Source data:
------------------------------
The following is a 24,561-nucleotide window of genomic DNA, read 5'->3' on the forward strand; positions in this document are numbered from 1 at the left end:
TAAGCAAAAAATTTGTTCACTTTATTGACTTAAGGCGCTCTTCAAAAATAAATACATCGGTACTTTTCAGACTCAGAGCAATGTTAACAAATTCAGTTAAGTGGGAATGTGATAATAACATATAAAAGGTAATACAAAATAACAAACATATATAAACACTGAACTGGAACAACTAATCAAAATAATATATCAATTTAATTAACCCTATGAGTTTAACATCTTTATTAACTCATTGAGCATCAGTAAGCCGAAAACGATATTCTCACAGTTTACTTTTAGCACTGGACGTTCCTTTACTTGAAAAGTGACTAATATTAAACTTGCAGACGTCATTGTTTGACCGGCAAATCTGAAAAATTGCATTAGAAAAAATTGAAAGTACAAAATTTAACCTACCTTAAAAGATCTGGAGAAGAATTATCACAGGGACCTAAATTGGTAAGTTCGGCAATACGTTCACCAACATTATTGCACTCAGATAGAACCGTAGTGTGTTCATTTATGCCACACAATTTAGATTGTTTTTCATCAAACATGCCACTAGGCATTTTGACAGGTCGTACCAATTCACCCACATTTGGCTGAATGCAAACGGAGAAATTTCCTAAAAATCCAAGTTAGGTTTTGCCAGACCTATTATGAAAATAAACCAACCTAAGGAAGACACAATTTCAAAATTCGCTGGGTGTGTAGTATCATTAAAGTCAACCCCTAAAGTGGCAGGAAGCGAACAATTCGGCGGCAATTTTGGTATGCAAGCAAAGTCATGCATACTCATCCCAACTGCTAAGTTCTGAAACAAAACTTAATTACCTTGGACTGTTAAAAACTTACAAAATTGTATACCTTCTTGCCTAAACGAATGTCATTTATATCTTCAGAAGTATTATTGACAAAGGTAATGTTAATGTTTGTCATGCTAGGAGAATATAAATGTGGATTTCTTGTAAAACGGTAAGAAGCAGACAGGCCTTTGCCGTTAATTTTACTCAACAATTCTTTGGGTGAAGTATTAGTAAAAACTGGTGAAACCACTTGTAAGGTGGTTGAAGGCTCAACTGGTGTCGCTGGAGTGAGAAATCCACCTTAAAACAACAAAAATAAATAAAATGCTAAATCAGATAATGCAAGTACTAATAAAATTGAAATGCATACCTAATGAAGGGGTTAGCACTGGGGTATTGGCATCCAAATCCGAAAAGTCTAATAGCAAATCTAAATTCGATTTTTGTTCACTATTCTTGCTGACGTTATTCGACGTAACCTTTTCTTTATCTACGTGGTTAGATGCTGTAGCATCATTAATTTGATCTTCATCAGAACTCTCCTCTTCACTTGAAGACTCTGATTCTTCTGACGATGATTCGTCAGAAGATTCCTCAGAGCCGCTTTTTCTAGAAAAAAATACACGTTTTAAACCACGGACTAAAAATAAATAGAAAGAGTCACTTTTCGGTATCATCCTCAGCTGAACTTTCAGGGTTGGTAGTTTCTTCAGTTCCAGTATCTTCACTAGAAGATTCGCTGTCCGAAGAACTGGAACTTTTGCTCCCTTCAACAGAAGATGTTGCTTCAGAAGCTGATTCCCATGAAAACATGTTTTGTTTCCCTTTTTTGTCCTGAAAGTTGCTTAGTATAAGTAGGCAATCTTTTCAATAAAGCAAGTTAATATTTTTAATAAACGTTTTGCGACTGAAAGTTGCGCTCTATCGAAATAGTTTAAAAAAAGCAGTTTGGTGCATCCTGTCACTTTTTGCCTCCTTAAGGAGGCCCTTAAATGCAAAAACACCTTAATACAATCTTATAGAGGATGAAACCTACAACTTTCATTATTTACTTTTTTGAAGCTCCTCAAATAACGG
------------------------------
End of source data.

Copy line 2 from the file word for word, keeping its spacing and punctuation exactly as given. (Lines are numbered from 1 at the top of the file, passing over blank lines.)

TAAGCAAAAAATTTGTTCACTTTATTGACTTAAGGCGCTCTTCAAAAATAAATACATCGGTACTTTTCAGACTCAGAGCAATGTTAACAAATTCAGTTAAGTGGGAATGTGATAATAACATATAAAAGGTAATACAAAATAACAAACATATATAAACACTGAACTGGAACAACTAATCAAAATAATATATCAATTTAATTAACCCTATGAGTTTAACATCTTTATTAACTCATTGAGCATCAGTAAGCCGAAAACGATATTCTCACAGTTTACTTTTAGCACTGGACGTTCCTTTACTTGAAAAGTGACTAATATTAAACTTGCAGACGTCATTGTTTGACCGGCAAATCTGAAAAATTGCATTAGAAAAAATTGAAAGTACAAAATTTAACCTACCTTAAAAGATCTGGAGAAGAATTATCACAGGGACCTAAATTGGTAAGTTCGGCAATACGTTCACCAACATTATTGCACTCAGATAGAACCGTAGTGTGTTCATTTATGCCACACAATTTAGATTGTTTTTCATCAAACATGCCACTAGGCATTTTGACAGGTCGTACCAATTCACCCACATTTGGCTGAATGCAAACGGAGAAATTTCCTAAAAATCCAAGTTAGGTTTTGCCAGACCTATTATGAAAATAAACCAACCTAAGGAAGACACAATTTCAAAATTCGCTGGGTGTGTAGTATCATTAAAGTCAACCCCTAAAGTGGCAGGAAGCGAACAATTCGGCGGCAATTTTGGTATGCAAGCAAAGTCATGCATACTCATCCCAACTGCTAAGTTCTGAAACAAAACTTAATTACCTTGGACTGTTAAAAACTTACAAAATTGTATACCTTCTTGCCTAAACGAATGTCATTTATATCTTCAGAAGTATTATTGACAAAGGTAATGTTAATGTTTGTCATGCTAGGAGAATATAAATGTGGATTTCTTGTAAAACGGTAAGAAGCAGACAGGCCTTTGCCGTTAATTTTACTCAACAATTCTTTGGGTGAAGTATTAGTAAAAACTGGTGAAACCACTTGTAAGGTGGTTGAAGGCTCAACTGGTGTCGCTGGAGTGAGAAATCCACCTTAAAACAACAAAAATAAATAAAATGCTAAATCAGATAATGCAAGTACTAATAAAATTGAAATGCATACCTAATGAAGGGGTTAGCACTGGGGTATTGGCATCCAAATCCGAAAAGTCTAATAGCAAATCTAAATTCGATTTTTGTTCACTATTCTTGCTGACGTTATTCGACGTAACCTTTTCTTTATCTACGTGGTTAGATGCTGTAGCATCATTAATTTGATCTTCATCAGAACTCTCCTCTTCACTTGAAGACTCTGATTCTTCTGACGATGATTCGTCAGAAGATTCCTCAGAGCCGCTTTTTCTAGAAAAAAATACACGTTTTAAACCACGGACTAAAAATAAATAGAAAGAGTCACTTTTCGGTATCATCCTCAGCTGAACTTTCAGGGTTGGTAGTTTCTTCAGTTCCAGTATCTTCACTAGAAGATTCGCTGTCCGAAGAACTGGAACTTTTGCTCCCTTCAACAGAAGATGTTGCTTCAGAAGCTGATTCCCATGAAAACATGTTTTGTTTCCCTTTTTTGTCCTGAAAGTTGCTTAGTATAAGTAGGCAATCTTTTCAATAAAGCAAGTTAATATTTTTAATAAACGTTTTGCGACTGAAAGTTGCGCTCTATCGAAATAGTTTAAAAAAAGCAGTTTGGTGCATCCTGTCACTTTTTGCCTCCTTAAGGAGGCCCTTAAATGCAAAAACACCTTAATACAATCTTATAGAGGATGAAACCTACAACTTTCATTATTTACTTTTTTGAAGCTCCTCAAATAACGG